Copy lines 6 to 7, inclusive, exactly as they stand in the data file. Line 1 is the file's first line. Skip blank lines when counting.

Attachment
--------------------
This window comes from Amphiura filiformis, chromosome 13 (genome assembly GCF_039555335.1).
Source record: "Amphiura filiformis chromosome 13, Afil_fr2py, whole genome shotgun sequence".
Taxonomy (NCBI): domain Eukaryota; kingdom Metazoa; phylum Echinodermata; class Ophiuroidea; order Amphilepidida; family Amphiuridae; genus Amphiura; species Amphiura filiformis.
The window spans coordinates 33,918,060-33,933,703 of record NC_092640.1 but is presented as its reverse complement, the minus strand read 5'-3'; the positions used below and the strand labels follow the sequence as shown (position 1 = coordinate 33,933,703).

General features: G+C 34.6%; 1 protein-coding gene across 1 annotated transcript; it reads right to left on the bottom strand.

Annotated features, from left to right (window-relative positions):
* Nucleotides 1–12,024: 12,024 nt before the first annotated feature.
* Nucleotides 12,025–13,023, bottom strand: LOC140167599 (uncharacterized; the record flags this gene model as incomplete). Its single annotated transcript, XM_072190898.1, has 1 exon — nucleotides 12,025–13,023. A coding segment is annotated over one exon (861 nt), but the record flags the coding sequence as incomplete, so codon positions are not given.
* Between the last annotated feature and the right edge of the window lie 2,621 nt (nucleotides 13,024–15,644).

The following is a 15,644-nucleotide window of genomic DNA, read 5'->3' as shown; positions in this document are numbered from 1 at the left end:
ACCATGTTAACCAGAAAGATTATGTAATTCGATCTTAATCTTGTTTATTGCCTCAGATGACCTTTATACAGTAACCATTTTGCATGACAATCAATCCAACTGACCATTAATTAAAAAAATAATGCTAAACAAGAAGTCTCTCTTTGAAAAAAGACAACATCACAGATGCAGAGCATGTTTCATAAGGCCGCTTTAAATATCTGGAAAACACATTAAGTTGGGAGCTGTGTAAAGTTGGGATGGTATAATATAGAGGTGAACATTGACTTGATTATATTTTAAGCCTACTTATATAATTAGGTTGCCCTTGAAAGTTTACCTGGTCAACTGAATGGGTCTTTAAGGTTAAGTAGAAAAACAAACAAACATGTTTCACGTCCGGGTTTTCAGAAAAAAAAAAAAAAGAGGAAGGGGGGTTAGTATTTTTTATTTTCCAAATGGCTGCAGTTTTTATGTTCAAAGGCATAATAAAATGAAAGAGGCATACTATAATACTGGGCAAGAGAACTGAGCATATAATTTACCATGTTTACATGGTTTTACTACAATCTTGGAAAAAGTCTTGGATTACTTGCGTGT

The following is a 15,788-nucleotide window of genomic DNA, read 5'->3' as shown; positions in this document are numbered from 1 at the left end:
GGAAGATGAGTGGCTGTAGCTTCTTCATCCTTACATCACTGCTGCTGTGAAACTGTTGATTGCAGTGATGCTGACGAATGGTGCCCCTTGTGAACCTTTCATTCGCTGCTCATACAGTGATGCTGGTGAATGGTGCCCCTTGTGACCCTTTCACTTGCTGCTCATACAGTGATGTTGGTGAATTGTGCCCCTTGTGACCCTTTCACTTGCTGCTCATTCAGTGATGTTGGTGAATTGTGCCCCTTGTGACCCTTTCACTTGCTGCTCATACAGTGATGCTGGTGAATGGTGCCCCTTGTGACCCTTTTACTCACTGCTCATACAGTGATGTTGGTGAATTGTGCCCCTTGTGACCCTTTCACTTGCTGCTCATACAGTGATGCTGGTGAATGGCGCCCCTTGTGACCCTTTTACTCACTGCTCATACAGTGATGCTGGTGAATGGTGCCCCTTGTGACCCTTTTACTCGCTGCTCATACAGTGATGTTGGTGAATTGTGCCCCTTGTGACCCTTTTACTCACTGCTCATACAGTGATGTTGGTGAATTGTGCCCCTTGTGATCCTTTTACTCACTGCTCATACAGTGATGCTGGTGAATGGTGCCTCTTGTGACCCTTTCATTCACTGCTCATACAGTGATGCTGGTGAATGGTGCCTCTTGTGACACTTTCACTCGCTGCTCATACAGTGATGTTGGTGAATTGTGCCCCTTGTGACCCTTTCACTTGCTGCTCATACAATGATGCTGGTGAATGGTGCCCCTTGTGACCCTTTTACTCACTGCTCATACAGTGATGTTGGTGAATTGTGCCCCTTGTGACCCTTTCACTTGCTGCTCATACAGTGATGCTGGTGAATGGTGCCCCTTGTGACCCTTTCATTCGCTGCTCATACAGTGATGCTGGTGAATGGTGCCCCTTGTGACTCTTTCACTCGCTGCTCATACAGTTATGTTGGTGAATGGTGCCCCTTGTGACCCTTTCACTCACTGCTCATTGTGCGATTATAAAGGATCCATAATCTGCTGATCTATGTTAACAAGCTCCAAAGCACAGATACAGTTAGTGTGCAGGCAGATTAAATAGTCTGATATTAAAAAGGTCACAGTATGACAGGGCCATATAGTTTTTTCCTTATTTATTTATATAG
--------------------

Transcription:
Annotated features, from left to right (window-relative positions):
* Nucleotides 1–12,024: 12,024 nt before the first annotated feature.